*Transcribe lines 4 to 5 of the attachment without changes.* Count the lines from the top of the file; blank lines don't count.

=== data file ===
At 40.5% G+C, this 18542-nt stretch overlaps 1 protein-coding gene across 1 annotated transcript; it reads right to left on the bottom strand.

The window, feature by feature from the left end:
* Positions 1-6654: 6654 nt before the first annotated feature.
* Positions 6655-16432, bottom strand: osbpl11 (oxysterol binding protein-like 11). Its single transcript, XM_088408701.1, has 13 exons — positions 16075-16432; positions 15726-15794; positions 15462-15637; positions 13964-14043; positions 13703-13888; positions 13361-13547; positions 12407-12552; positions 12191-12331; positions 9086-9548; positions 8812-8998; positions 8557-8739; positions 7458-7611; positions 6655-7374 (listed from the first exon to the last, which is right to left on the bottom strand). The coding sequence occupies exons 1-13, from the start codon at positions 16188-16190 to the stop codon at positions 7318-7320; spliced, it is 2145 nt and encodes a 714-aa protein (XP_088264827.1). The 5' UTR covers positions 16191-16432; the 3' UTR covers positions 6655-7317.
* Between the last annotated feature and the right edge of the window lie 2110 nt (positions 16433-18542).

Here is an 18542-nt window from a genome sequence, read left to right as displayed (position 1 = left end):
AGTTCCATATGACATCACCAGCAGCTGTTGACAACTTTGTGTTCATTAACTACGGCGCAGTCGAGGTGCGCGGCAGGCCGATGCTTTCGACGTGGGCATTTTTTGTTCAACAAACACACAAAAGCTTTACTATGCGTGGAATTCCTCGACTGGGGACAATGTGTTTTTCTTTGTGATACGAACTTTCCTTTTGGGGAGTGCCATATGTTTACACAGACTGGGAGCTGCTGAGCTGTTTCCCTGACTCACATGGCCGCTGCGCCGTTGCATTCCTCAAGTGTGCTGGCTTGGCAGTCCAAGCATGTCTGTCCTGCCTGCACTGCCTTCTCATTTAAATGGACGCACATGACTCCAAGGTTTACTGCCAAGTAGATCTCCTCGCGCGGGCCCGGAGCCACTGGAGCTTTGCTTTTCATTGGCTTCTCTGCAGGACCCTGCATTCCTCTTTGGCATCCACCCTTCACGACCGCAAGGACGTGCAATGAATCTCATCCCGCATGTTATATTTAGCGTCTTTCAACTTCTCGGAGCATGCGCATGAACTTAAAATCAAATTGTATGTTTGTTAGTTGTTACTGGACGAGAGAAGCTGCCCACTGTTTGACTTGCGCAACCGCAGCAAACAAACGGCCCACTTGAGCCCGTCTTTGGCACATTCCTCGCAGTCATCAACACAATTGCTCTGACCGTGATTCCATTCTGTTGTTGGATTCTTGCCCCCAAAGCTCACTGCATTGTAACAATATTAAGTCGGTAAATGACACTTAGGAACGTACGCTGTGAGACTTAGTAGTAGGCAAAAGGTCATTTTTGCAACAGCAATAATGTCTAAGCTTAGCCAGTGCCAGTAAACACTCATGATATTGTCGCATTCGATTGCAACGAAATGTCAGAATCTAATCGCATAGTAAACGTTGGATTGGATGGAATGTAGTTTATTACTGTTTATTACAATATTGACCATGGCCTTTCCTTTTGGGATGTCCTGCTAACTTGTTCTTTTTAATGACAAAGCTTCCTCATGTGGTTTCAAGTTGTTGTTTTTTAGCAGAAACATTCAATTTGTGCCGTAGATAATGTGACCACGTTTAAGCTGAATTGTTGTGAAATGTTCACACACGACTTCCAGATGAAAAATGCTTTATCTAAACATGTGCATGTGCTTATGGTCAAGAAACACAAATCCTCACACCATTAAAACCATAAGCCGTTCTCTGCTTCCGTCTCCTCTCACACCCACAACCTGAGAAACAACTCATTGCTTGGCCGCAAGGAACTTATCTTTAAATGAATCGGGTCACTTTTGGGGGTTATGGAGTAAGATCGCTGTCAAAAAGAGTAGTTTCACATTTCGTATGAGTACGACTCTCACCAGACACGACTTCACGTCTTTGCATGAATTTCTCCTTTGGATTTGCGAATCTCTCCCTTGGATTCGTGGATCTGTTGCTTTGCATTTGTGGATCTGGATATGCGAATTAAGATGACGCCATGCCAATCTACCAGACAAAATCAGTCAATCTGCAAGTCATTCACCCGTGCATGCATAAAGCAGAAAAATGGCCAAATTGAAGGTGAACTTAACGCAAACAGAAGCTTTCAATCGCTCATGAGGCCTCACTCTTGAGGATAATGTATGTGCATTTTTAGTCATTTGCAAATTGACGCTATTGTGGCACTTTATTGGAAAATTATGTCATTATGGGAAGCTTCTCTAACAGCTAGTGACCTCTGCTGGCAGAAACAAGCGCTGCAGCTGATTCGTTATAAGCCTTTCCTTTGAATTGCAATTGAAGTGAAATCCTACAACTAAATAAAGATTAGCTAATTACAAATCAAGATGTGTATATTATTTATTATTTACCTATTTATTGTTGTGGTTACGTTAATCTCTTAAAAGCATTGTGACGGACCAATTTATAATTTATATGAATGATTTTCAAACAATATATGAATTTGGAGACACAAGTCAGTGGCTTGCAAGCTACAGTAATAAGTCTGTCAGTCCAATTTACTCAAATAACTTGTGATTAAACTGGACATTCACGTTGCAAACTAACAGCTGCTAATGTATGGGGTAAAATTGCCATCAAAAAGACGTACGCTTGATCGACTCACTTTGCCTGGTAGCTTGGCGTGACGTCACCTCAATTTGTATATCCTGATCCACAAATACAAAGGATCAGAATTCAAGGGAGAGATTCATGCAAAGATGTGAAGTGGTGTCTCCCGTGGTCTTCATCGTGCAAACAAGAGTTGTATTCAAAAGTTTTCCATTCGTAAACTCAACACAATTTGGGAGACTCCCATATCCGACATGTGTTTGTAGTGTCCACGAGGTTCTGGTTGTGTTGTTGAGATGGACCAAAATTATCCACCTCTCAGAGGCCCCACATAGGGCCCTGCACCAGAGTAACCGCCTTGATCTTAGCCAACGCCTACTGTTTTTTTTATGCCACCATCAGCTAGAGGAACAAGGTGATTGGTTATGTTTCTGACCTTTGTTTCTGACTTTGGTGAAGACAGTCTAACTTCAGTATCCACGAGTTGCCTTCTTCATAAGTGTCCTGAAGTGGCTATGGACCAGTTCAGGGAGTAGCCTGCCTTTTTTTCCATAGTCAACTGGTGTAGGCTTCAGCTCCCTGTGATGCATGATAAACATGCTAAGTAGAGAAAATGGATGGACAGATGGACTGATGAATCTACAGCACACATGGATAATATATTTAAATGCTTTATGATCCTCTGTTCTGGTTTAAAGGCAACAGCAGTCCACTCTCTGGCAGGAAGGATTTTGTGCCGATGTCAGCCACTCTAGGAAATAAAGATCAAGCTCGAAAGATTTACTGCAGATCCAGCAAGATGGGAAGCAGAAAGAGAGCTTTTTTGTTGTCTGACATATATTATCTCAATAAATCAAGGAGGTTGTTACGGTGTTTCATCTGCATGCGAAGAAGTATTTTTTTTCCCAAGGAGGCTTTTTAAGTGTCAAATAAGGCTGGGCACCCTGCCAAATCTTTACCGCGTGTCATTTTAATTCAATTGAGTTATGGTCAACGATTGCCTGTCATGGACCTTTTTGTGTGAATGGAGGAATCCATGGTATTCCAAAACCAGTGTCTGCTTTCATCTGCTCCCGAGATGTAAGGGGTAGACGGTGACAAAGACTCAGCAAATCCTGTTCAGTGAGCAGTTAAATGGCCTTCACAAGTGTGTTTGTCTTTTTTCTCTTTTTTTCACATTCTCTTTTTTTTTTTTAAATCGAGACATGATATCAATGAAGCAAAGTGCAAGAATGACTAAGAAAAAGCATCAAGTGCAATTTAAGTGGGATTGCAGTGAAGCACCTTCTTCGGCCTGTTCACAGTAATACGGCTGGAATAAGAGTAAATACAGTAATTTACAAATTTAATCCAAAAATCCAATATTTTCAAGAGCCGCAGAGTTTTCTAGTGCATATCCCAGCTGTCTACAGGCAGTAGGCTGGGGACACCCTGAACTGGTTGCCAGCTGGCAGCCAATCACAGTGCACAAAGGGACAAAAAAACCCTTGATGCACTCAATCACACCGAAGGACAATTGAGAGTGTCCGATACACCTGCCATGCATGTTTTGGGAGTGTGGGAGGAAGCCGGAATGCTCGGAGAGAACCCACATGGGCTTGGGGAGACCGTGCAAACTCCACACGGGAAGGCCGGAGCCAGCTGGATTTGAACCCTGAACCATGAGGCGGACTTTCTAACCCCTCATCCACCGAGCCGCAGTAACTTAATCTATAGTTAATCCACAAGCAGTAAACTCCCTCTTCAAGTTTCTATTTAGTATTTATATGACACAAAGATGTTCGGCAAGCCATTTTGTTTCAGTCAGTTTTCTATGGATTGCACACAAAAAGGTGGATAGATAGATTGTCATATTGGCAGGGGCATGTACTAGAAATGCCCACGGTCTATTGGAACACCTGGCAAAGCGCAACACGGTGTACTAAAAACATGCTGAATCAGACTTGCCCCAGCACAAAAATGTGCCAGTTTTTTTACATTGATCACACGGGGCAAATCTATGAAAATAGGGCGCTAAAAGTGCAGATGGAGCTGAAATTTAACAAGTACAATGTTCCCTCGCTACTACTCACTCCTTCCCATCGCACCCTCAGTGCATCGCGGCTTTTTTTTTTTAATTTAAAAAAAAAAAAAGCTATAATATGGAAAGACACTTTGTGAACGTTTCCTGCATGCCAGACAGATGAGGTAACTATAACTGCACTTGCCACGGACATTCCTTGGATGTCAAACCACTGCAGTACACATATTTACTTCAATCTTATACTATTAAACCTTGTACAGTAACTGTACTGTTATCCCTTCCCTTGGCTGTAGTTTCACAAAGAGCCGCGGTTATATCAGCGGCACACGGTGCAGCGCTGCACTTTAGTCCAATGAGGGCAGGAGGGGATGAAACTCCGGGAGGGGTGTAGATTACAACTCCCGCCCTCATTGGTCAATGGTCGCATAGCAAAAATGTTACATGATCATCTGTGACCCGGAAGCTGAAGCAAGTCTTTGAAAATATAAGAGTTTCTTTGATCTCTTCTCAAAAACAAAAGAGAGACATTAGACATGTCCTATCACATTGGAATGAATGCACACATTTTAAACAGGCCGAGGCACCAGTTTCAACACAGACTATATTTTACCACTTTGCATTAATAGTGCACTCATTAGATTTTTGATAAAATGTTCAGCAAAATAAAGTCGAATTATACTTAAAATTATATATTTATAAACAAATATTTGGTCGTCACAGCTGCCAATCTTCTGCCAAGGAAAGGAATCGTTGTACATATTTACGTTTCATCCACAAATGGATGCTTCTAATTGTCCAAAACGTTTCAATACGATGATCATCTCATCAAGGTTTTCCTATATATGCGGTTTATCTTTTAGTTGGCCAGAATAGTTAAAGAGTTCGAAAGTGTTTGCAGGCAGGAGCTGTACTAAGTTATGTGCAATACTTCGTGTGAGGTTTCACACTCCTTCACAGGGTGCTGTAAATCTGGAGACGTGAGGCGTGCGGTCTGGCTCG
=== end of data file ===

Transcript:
* Positions 6655-16432, bottom strand: osbpl11 (oxysterol binding protein-like 11). Its single transcript, XM_088408701.1, has 13 exons — positions 16075-16432; positions 15726-15794; positions 15462-15637; positions 13964-14043; positions 13703-13888; positions 13361-13547; positions 12407-12552; positions 12191-12331; positions 9086-9548; positions 8812-8998; positions 8557-8739; positions 7458-7611; positions 6655-7374 (listed from the first exon to the last, which is right to left on the bottom strand). The coding sequence occupies exons 1-13, from the start codon at positions 16188-16190 to the stop codon at positions 7318-7320; spliced, it is 2145 nt and encodes a 714-aa protein (XP_088264827.1). The 5' UTR covers positions 16191-16432; the 3' UTR covers positions 6655-7317.
* Between the last annotated feature and the right edge of the window lie 2110 nt (positions 16433-18542).